2014 Mount Peak "Sentinel" Sonoma County Cabernet Sauvignon

SKU #1318560 92 points Robert Parker's Wine Advocate

 Lastly, 4,750 cases were made of the 2014 Cabernet Sauvignon Sentinel, 83% from the Monte Rosso Vineyard in Sonoma and the rest from other Sonoma sources. It is a blend of 97% Cabernet Sauvignon and 3% Petite Sirah aged in 53% new French oak. Again, ripeness is well-noted in the 15.7% alcohol, but there is not a bit of heat to the wine’s overall character. A wine of considerable stature, gravitas, intensity and full-bodied power, it is muscular, backward and somewhat primordial, this wine needs a good 1-2 more years bottle age and should last for 25-30 years. Patience, please. (RP)  (10/2017)

K&L Notes

The story of Mount Peak Winery begins more than a century ago at the celebrated Monte Rosso Vineyard and culminates with the recent revival of the brand by Gallo. A vestige of one of California's great "ghost" wineries, the wines are a tribute to the extraordinary facility that once stood there. Originally built in 1886, Mount Peak was a marvel of innovation with its three-story, gravity-flow system built from rock directly sourced from the dry-farmed Monte Rosso vineyard. While it ultimately emerged as one of California's top producers, it was closed during Prohibition and left abandoned to the elements, laying silent for decades. Over 130 years later, Gallo has revived the site and the vineyard, perched at nearly 1,300 feet along the spine of the Mayacamas Mountains, straddling the Napa and Sonoma Valleys. The steep hillsides are set against a dramatic backdrop and the new Mount Peak label will focus on Cabernet, Zinfandel, and a red blend from the original Monte Rosso fruit. Made from 97% Cabernet and 3% Petite Syrah, 82% of the fruit comes from the Sentinel block of the Monte Rosso vineyard with the additional fruit coming from Napa and Sonoma counties.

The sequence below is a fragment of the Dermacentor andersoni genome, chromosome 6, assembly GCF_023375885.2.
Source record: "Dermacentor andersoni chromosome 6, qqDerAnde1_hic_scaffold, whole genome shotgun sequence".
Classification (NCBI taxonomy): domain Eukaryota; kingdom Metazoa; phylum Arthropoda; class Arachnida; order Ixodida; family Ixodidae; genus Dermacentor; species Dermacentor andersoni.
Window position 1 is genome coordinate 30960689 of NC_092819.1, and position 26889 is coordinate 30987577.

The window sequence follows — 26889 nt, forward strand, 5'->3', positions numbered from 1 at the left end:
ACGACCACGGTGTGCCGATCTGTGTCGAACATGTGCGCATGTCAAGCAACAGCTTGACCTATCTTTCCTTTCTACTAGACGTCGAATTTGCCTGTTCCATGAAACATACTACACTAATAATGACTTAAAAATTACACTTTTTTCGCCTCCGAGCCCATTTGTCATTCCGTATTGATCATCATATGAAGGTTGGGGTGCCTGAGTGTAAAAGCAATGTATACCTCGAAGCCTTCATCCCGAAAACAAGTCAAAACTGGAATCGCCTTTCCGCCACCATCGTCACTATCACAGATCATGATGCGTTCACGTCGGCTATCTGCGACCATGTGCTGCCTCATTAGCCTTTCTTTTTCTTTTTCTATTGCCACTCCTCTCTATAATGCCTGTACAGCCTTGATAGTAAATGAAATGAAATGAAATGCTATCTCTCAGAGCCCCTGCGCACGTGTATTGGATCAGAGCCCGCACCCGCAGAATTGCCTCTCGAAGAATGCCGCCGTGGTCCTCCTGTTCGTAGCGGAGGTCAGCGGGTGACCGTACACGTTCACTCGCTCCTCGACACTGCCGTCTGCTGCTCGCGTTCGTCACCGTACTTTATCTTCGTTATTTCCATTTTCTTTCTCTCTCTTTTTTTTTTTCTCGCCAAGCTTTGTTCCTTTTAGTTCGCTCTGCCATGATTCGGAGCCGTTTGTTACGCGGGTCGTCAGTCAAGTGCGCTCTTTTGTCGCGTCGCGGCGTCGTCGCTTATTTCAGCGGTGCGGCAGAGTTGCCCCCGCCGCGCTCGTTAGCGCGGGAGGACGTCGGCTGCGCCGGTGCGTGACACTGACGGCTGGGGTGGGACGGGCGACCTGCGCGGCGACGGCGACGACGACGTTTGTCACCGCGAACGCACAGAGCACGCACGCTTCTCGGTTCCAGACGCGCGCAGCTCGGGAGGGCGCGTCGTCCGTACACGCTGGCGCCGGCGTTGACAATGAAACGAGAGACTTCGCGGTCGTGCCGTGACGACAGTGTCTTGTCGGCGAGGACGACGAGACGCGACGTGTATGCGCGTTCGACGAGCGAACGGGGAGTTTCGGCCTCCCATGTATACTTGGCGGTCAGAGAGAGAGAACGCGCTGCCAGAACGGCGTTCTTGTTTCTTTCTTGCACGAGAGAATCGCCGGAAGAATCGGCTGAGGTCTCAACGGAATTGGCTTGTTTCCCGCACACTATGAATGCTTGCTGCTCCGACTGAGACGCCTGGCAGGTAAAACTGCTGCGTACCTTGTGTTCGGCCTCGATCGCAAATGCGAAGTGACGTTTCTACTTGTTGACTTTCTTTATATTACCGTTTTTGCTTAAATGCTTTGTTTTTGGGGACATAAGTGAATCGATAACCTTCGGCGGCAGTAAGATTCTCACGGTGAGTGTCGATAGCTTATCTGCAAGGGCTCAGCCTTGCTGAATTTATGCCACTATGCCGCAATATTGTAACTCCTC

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Price: $59.99

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Product Reviews:

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Staff Image By: Stephanie Vidales | K&L Staff Member | Review Date: 8/18/2017 | Send Email
The Mount Peak Sentinel Cabernet is a wine to not overlook. Again, the fruit is mostly coming from Monte Rosso, a vineyard utilized by great Cabernet producers like Louis Martini, Arrowood, Bedrock and others. Bold and dark fruited with undeniable structure, you could give this a year or two in the cellar and I think you'll be very happy.

Staff Image By: David Driscoll | K&L Staff Member | Review Date: 8/18/2017 | Send Email
The fine and rather dusty tannins of the Mount Peak Cabernet should soften up rather quickly, giving short-term cellar fans something they can pop and pour before the end of the decade. Made primarily with fruit sourced from the Sentinel block of Monte Rosso vineyard, a shield-shaped section that marks the entrance to the property, the wine is dark and decadent, but never overtly oak or extracted. I think the big surprise of all three Mount Peak wines is how balanced they taste in the face of their huge alcohol levels. While I know most drinkers will gravitate to the highly-pointed red blend, the Cab is definitely the sleeper here. This could really open up down the line into something quite generous.